Improving Philanthropy with a Public Resource Library

It’s been my privilege to manage The Ruth and Hal Launders Charitable Trust (“RHLCT”), a medium-sized family foundation headquartered in Herndon, Virginia, since its inception in 2006. When I took on this challenge, I never imagined how something as simple as giving money for charity could be so complicated. Mastering the private foundation rules, adopting best practices, keeping abreast of trends in modern philanthropy, and searching for outsized impact can make the head spin. For fiduciaries unaccustomed to awarding large sums of money, the responsibility is formidable.

Resource Library Accessibility

rhlct receiving award

Jeffrey F. Fairfield, RHLCT Executive Director (right) and RHLCT Board Chairman, Catherine P. Whelan (middle) receiving an award for the Trust’s annual grants to underwrite a free summer concert series at Arrowbrook Centre Park.

The decision of the RHLCT trustees to incorporate a publicly accessible resource library resident on its website was reached over several years through an incremental process. This pattern is not atypical. Historically, the trustees decide important issues only after extensive discussion. The origins of the resource library can be traced to the initial change in board composition in 2009. An incumbent trustee resigned, causing the remaining co-trustees to fill the vacancy. Although the successor trustee eventually mastered the fundamentals of fiduciary service, the process highlighted the need for a resource compendium tying together essential data in a single, easily accessible location. A resource of this type would have made the succession transition go more smoothly.

Several years later, the Launders trustees tackled the topic of succession. We attended a day-long continuity workshop led by an outside facilitator. This process culminated in the adoption of a set of guidelines respecting the process for appointment of successor trustees. Among them is an admonition that before a successor trustee assumes office, the candidate must attend an orientation session and become acquainted with pertinent documents. In 2014, on the recommendation of our trustee Eugenie Maine, the trustees participated in a self-assessment survey under the guidance of Exponent Philanthropy.  Relying on the survey results, Exponent Philanthropy delivered a report which recommended the adoption of a trustee job description. While I expressed my reservations about the challenge of composing a written expression of the legal duties of a trustee under Virginia trust law, we eventually agreed on a trustee job description. It is now in the trustee resource library under Duties and Responsibilities of a Trustee.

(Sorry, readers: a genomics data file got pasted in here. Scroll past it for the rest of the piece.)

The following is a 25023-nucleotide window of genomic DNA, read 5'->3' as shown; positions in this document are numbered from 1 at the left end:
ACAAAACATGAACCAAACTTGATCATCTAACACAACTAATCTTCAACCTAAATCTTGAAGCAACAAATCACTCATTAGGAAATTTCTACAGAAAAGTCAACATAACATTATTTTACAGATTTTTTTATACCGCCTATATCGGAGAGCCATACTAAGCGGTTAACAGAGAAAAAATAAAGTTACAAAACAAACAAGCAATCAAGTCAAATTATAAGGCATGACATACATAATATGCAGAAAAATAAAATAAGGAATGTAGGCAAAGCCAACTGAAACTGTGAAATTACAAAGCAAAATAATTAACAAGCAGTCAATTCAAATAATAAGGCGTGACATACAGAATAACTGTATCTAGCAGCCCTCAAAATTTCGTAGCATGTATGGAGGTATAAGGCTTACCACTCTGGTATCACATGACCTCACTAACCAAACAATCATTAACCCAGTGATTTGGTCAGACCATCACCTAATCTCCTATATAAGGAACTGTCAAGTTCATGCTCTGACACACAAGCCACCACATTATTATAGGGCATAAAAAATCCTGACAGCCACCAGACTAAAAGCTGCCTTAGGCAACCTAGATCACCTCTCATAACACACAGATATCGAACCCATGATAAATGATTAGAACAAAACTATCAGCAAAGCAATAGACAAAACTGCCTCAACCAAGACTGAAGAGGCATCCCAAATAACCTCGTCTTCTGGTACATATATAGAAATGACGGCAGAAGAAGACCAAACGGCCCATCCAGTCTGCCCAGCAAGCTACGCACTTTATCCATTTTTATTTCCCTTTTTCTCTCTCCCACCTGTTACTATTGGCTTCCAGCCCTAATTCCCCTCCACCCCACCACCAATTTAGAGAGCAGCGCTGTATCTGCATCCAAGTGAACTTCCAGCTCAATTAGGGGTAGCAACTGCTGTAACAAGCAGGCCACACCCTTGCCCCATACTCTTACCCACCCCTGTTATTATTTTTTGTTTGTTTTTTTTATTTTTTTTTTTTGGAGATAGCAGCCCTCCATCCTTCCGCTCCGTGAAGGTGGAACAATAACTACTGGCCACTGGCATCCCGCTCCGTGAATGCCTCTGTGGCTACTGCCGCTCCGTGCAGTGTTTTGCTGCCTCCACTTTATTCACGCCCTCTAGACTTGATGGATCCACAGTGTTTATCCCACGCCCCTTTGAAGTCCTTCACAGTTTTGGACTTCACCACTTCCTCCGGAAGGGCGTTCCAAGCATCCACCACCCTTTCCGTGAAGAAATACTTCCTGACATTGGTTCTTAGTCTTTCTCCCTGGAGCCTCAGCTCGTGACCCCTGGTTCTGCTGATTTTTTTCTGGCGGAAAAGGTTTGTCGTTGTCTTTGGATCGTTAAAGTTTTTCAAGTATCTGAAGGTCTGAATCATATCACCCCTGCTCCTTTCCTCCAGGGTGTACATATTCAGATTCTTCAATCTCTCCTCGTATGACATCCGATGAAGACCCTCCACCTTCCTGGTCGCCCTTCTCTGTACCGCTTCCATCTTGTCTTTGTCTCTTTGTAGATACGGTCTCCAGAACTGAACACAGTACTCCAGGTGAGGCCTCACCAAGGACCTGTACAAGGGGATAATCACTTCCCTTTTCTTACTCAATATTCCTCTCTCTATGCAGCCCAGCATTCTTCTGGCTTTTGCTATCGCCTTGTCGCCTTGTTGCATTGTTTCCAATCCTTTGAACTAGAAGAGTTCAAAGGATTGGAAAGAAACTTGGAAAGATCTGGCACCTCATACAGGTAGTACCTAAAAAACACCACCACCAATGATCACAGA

Remodeling the Website

decision makingAt the invitation of the trustees, next generation members of the Launders family trustees attended a board meeting in January 2017 in Palm Beach, Florida. At this meeting, I summarized the history of the Launders Charitable Trust and provided an overview of its charitable work. From this exchange, it became apparent that incumbent and future trustees alike would benefit from an enhanced website incorporating a resource library. I was tasked with recommending a website design firm to assist in this project, and the person we selected became our permanent webmaster. In late 2017, our webmaster proposed a remodel of the RHLCT website, the first since its launch in 2007. The proposal included the creation of a trustee resource library.